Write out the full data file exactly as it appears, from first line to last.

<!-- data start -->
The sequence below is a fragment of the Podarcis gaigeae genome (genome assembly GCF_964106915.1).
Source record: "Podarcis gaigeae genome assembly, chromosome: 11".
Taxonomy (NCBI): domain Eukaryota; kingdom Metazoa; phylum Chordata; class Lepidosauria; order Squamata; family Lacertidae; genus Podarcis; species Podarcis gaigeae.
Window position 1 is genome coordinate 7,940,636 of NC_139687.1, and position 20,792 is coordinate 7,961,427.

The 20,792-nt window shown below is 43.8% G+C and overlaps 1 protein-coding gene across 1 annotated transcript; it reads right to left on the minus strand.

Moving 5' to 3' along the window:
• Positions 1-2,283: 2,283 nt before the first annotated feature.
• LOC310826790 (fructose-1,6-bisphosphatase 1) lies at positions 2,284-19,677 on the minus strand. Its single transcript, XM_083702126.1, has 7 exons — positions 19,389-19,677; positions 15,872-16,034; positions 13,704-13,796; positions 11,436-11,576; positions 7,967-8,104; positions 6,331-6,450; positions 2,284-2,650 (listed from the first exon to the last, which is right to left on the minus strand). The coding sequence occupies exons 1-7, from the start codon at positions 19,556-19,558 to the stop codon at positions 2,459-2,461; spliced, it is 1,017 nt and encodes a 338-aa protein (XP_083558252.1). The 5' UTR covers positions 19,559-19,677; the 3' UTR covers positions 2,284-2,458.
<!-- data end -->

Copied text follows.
The sequence below is a fragment of the Podarcis gaigeae genome (genome assembly GCF_964106915.1).
Source record: "Podarcis gaigeae genome assembly, chromosome: 11".
Taxonomy (NCBI): domain Eukaryota; kingdom Metazoa; phylum Chordata; class Lepidosauria; order Squamata; family Lacertidae; genus Podarcis; species Podarcis gaigeae.
Window position 1 is genome coordinate 7,940,636 of NC_139687.1, and position 20,792 is coordinate 7,961,427.

The 20,792-nt window shown below is 43.8% G+C and overlaps 1 protein-coding gene across 1 annotated transcript; it reads right to left on the minus strand.

Moving 5' to 3' along the window:
• Positions 1-2,283: 2,283 nt before the first annotated feature.
• LOC310826790 (fructose-1,6-bisphosphatase 1) lies at positions 2,284-19,677 on the minus strand. Its single transcript, XM_083702126.1, has 7 exons — positions 19,389-19,677; positions 15,872-16,034; positions 13,704-13,796; positions 11,436-11,576; positions 7,967-8,104; positions 6,331-6,450; positions 2,284-2,650 (listed from the first exon to the last, which is right to left on the minus strand). The coding sequence occupies exons 1-7, from the start codon at positions 19,556-19,558 to the stop codon at positions 2,459-2,461; spliced, it is 1,017 nt and encodes a 338-aa protein (XP_083558252.1). The 5' UTR covers positions 19,559-19,677; the 3' UTR covers positions 2,284-2,458.